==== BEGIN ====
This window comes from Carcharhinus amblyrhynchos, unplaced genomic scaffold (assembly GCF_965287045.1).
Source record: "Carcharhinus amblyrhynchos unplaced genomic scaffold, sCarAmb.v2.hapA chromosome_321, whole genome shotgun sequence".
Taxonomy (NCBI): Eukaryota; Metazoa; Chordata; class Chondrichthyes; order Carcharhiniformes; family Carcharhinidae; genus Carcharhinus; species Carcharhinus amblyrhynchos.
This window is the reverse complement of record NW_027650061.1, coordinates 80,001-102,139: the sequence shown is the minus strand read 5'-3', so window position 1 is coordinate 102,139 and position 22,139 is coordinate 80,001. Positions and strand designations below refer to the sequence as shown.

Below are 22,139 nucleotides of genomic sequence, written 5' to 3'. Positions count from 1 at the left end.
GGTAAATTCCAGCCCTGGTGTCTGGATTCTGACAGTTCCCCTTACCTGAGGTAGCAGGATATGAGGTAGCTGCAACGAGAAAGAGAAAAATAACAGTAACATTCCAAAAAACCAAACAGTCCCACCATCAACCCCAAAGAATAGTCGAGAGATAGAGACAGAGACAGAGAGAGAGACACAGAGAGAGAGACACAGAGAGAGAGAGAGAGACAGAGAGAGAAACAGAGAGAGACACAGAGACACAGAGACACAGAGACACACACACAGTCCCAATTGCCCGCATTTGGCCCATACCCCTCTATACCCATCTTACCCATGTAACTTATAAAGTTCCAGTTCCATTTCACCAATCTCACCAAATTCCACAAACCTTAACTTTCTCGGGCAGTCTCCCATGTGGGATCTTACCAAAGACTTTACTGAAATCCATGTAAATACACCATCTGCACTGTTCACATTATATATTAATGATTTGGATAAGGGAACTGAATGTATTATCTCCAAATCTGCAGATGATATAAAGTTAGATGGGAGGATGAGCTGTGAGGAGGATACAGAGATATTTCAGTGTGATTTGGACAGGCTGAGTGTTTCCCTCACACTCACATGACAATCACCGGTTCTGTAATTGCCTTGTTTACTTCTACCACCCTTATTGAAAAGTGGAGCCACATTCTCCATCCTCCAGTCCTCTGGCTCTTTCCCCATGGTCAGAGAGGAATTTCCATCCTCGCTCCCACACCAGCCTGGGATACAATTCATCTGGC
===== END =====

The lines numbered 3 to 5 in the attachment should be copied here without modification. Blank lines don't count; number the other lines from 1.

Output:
Taxonomy (NCBI): Eukaryota; Metazoa; Chordata; class Chondrichthyes; order Carcharhiniformes; family Carcharhinidae; genus Carcharhinus; species Carcharhinus amblyrhynchos.
This window is the reverse complement of record NW_027650061.1, coordinates 80,001-102,139: the sequence shown is the minus strand read 5'-3', so window position 1 is coordinate 102,139 and position 22,139 is coordinate 80,001. Positions and strand designations below refer to the sequence as shown.

Below are 22,139 nucleotides of genomic sequence, written 5' to 3'. Positions count from 1 at the left end.